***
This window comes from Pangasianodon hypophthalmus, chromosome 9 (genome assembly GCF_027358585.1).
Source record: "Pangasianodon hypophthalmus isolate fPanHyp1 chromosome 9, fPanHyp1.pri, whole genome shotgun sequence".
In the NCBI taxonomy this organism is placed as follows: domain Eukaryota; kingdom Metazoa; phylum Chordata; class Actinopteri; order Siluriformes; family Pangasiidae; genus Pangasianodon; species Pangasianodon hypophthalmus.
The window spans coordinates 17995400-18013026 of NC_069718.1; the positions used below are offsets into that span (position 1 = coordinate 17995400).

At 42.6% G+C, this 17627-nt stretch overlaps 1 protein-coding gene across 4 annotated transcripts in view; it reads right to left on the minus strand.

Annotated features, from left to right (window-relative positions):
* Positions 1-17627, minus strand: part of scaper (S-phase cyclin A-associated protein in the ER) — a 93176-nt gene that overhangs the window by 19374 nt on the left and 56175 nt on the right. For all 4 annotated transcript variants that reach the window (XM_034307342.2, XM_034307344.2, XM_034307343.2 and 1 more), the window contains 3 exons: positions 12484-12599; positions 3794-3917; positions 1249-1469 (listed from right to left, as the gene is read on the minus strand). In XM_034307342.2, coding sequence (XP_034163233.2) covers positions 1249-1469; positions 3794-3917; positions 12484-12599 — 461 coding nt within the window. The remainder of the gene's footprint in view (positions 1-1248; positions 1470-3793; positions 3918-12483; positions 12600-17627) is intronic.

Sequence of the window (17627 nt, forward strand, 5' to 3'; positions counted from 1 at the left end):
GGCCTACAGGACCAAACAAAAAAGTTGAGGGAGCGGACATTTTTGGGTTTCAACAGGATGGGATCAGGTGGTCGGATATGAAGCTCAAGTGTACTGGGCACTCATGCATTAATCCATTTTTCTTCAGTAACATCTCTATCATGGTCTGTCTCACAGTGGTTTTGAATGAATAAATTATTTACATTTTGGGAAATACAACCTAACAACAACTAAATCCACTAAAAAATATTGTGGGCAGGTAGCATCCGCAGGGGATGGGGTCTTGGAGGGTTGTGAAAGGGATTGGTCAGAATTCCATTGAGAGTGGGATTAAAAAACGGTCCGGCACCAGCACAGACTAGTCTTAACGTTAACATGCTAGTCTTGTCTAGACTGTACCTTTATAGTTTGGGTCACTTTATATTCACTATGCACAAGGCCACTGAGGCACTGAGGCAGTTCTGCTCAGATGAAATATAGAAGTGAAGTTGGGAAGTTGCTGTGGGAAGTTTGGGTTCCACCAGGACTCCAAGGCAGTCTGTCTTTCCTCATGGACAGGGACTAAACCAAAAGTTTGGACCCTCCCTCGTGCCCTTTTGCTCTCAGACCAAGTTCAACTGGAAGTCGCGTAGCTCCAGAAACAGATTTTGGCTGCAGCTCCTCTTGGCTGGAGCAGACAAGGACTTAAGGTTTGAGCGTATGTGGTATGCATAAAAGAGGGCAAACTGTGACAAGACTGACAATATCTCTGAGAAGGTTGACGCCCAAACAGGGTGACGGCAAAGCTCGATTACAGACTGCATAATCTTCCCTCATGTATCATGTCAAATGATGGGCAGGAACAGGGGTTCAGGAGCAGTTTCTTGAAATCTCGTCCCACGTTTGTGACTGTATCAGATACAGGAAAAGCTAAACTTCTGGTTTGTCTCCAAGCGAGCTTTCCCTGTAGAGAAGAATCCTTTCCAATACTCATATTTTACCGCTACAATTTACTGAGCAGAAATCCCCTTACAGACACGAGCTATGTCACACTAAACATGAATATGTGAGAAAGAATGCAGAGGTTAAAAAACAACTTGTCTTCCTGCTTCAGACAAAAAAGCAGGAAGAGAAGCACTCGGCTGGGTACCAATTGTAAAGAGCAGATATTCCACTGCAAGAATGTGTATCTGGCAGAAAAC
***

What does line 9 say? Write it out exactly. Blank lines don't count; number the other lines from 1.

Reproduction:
GGCCTACAGGACCAAACAAAAAAGTTGAGGGAGCGGACATTTTTGGGTTTCAACAGGATGGGATCAGGTGGTCGGATATGAAGCTCAAGTGTACTGGGCACTCATGCATTAATCCATTTTTCTTCAGTAACATCTCTATCATGGTCTGTCTCACAGTGGTTTTGAATGAATAAATTATTTACATTTTGGGAAATACAACCTAACAACAACTAAATCCACTAAAAAATATTGTGGGCAGGTAGCATCCGCAGGGGATGGGGTCTTGGAGGGTTGTGAAAGGGATTGGTCAGAATTCCATTGAGAGTGGGATTAAAAAACGGTCCGGCACCAGCACAGACTAGTCTTAACGTTAACATGCTAGTCTTGTCTAGACTGTACCTTTATAGTTTGGGTCACTTTATATTCACTATGCACAAGGCCACTGAGGCACTGAGGCAGTTCTGCTCAGATGAAATATAGAAGTGAAGTTGGGAAGTTGCTGTGGGAAGTTTGGGTTCCACCAGGACTCCAAGGCAGTCTGTCTTTCCTCATGGACAGGGACTAAACCAAAAGTTTGGACCCTCCCTCGTGCCCTTTTGCTCTCAGACCAAGTTCAACTGGAAGTCGCGTAGCTCCAGAAACAGATTTTGGCTGCAGCTCCTCTTGGCTGGAGCAGACAAGGACTTAAGGTTTGAGCGTATGTGGTATGCATAAAAGAGGGCAAACTGTGACAAGACTGACAATATCTCTGAGAAGGTTGACGCCCAAACAGGGTGACGGCAAAGCTCGATTACAGACTGCATAATCTTCCCTCATGTATCATGTCAAATGATGGGCAGGAACAGGGGTTCAGGAGCAGTTTCTTGAAATCTCGTCCCACGTTTGTGACTGTATCAGATACAGGAAAAGCTAAACTTCTGGTTTGTCTCCAAGCGAGCTTTCCCTGTAGAGAAGAATCCTTTCCAATACTCATATTTTACCGCTACAATTTACTGAGCAGAAATCCCCTTACAGACACGAGCTATGTCACACTAAACATGAATATGTGAGAAAGAATGCAGAGGTTAAAAAACAACTTGTCTTCCTGCTTCAGACAAAAAAGCAGGAAGAGAAGCACTCGGCTGGGTACCAATTGTAAAGAGCAGATATTCCACTGCAAGAATGTGTATCTGGCAGAAAAC